‘Secret Historian’ By Justin Spring
Author: Reginald Harris
October 13, 2010
While I may not remember my first encounter with Phil Andros, I do know the one that made the strongest impression on me occurred in the bathroom of a friend’s house in New Jersey: There I discovered a copy of The Boys in Blue, Andros’ tale of cops on the make in 1970’s San Francisco—he had me hooked.
Over the next few years, my partner and I collected as many of the Tom-of-Finland-covered Perenium editions of his work as we could. Fortunately for us, someone in our city had fallen out of love with Phil, and sold many of their books to the (late, lamented) Lambda Rising, where we picked them up for their used books section version of a song.
To say that Phil and his adventures have given us hours of pleasure would be an understatement.
By the mid-1980s, it was known that ‘Phil Andros’ was the pen name for Samuel Steward, a man who improbably had gone from knowing Gertrude Stein and Alice B. Toklas to writing “one-handed fiction.”
But finding out how this had happened and why, or much more about him, remained a mystery—Justin Spring’s Secret Historian: The Life and Times of Samuel Steward solves that mystery.
Drawing on the voluminous material left after Steward’s death—thanks to his habit of compulsively recording many aspects of his life, especially his sexual encounters—Spring has delivered the fullest account of this enthralling writer, professor, tattoo artists, and pornographer we are ever likely to have, and written one of the best books of the year.
Born in southeastern Ohio in 1909 and raised by his aunt and her stepsisters, Sam Steward seemed well on his way to a career as a writer and instructor, publishing a short story collection and a novel by the mid-1930s, and teaching at Washington State University, and both Loyola and DePaul in Chicago.
Although successful, it was his other life—his sexual life and his stubborn insistence on “his right to be free” at a time when homosexuality was illegal that lead him to abandon the academy to pursue tattooing and writing explicitly about sex.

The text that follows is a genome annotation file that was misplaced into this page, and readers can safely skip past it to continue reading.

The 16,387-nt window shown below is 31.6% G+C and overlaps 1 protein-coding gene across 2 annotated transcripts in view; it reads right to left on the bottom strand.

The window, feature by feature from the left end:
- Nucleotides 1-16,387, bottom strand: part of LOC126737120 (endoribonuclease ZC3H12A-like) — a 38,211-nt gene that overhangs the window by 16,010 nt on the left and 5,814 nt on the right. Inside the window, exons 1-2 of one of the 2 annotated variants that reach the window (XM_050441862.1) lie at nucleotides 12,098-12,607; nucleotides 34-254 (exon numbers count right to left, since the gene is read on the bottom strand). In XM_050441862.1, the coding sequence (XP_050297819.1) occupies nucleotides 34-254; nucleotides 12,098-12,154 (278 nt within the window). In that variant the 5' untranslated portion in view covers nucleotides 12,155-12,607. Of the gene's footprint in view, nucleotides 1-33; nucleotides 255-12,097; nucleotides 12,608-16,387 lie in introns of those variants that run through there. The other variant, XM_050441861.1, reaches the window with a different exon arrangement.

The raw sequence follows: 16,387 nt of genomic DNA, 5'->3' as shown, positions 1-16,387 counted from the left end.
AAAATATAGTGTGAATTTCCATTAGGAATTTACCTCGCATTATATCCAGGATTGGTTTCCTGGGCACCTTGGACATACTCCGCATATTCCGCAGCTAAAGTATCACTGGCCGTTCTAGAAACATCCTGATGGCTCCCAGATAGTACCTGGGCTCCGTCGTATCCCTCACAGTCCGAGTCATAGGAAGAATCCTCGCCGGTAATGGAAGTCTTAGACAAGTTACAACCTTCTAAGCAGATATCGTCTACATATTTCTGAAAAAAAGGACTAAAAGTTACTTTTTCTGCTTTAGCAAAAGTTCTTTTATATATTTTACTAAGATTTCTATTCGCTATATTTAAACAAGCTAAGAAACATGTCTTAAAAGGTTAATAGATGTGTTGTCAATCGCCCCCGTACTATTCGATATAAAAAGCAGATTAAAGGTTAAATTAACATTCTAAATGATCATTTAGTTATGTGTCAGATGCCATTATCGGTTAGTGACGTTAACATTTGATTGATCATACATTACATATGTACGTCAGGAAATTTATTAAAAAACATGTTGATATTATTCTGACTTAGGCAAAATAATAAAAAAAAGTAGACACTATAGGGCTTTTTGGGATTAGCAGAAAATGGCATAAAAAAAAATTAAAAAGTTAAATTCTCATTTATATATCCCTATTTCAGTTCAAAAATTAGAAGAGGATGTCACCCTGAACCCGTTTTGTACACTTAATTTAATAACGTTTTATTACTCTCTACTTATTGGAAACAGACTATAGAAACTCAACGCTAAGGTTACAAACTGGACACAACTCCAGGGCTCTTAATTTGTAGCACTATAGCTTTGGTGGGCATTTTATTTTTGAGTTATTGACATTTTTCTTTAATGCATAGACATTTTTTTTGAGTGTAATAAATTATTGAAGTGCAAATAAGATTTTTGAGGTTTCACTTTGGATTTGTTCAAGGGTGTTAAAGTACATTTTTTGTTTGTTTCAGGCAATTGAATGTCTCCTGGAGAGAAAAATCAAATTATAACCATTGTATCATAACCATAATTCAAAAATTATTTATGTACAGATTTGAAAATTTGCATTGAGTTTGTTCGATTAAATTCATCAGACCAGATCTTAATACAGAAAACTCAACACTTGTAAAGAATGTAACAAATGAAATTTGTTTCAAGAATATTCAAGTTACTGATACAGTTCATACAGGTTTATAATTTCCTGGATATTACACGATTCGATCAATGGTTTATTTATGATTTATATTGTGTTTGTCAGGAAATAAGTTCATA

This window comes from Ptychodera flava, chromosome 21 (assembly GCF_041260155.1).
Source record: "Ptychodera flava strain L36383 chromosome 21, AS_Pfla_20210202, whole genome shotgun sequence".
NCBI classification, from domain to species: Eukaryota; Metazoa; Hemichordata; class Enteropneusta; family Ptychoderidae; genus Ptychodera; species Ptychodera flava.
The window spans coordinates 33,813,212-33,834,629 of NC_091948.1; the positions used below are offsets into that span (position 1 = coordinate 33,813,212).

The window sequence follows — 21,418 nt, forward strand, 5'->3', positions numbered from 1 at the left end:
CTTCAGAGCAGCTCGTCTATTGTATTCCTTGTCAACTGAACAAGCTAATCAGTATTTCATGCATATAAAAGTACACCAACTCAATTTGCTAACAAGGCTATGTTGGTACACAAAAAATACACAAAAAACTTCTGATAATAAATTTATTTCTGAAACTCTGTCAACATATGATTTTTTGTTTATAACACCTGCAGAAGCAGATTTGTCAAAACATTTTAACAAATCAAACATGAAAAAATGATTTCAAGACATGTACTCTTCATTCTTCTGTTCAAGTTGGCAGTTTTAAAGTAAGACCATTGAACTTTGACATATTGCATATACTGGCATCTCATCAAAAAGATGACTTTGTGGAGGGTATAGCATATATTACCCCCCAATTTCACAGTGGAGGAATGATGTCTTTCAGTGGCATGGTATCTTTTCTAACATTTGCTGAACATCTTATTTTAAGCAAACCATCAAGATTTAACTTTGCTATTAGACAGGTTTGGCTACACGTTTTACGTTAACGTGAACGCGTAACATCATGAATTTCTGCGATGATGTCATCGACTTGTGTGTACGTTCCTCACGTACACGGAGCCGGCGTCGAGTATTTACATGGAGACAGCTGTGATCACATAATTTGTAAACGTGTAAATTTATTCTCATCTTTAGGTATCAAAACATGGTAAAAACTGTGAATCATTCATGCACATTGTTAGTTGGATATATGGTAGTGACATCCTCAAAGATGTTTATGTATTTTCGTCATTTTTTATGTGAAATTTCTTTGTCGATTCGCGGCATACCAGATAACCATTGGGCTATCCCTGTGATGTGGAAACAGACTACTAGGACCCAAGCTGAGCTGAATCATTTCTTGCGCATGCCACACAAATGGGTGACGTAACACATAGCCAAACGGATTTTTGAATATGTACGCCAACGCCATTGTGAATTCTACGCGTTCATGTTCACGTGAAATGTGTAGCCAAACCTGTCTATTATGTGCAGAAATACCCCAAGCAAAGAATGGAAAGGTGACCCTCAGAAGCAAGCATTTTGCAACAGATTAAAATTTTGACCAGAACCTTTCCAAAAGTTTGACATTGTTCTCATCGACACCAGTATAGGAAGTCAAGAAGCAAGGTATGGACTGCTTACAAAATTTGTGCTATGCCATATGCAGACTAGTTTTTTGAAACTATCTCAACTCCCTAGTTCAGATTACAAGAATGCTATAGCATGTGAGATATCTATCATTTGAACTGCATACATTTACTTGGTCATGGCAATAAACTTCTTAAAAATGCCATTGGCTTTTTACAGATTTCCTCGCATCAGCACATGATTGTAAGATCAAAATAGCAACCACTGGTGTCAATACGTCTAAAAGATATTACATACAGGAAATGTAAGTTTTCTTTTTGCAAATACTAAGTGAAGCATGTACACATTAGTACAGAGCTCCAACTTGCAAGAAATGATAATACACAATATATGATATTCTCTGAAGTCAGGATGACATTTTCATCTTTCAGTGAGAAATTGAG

The range of Steward’s contacts over his long life (he died on New Years Eve 1993) is astounding: from Stein and Toklas and Christopher Isherwood, to International Mister Leather founder Chuck Renslow and tattoo artist Don Hardy.
His conquests—Steward seduced Lord Alfred Douglass in order to “be connected” to Oscar Wilde, and had a quickie with a young actor soon to be known in Hollywood as Rock Hudson—were equally wide-ranging and included a pronounced weakness for sailors.
In Chicago he shared stories—and African American Johnny Leapheart—with photographer George Platt Lynes, and later after moving to Oakland, California, became the official tattoo artist of the Hells Angels.
Steward meticulously documented his sex life from 1924–1974 in a 746-card “Stud File,” briefly detailing his thousands of encounters with other men. A sex researcher before its time, reading Alfred Kinsey’s Sexual Behavior in the Human Male (1948) gave this documentation a new focus. Steward met Kinsey in 1949, becoming a friend and “unofficial collaborator,” writing a long autobiographical statement for him, supplying him with materials and information about homosexuality and S/M—even filming some of his encounters to assist the doctor’s research.
Secret Historian is also at times very funny, as Steward details his encounter with the deeply closeted Thornton Wilder: “On top of me, and after ninety seconds and a dozen strokes against my belly he ejaculated. At this he sprang from our bed of roses and exclaimed in his rapid way: “Didntyoucome? Didntyoucome?” No, I didn’t” [Pg 52], to bemoaning the “‘Pussies in Boots’ of the burgeoning Leather/SM scene in California in the 1970s. For all his relative openness, however, Steward continued to have a certain ambivalence about homosexuality, finding male couples “unnatural” and believing men should “live alone and learn to like it, and to be self-sufficing,” like himself [pg 258].
Using Steward’s life, Justin Spring has given us a vivid, in-depth look at gay life before Stonewall, when the “naiveté” of the mainstream about homosexuality allowed gays an odd kind of freedom to pursue “straight” men with impunity, while remaining outsiders in a world where they were not allowed to exist.
Previously the author of works on artists Fairfield Porter and Paul Cadmus, Spring also has edited the forthcoming An Obscene Diary: The Visual World of Sam Steward, a sample of the many drawings, photographs, and other works Steward created or collected over the years.
Brilliantly navigating through the many lives and pseudonyms of Steward, Secret Historian is a remarkable work that shows Justin Spring to be as much of a master seducer as Steward himself. Writing in a compulsively readable style which perfectly complements its subject’s incredible story, he turns what could have easily become a sordid tale of compulsive sex, publishing disappointments, and near misses into a balanced, clear-eyed portrait of a fascinating, complex human being who was, “if nothing else, a man who dared to live his beliefs.”
The Life and Times of Samuel Steward, Professor, Tattoo Artist, and Sexual Renegade
by Justin Spring
Farrar, Straus and Giroux
Hardcover, 9780374281342, 496pp.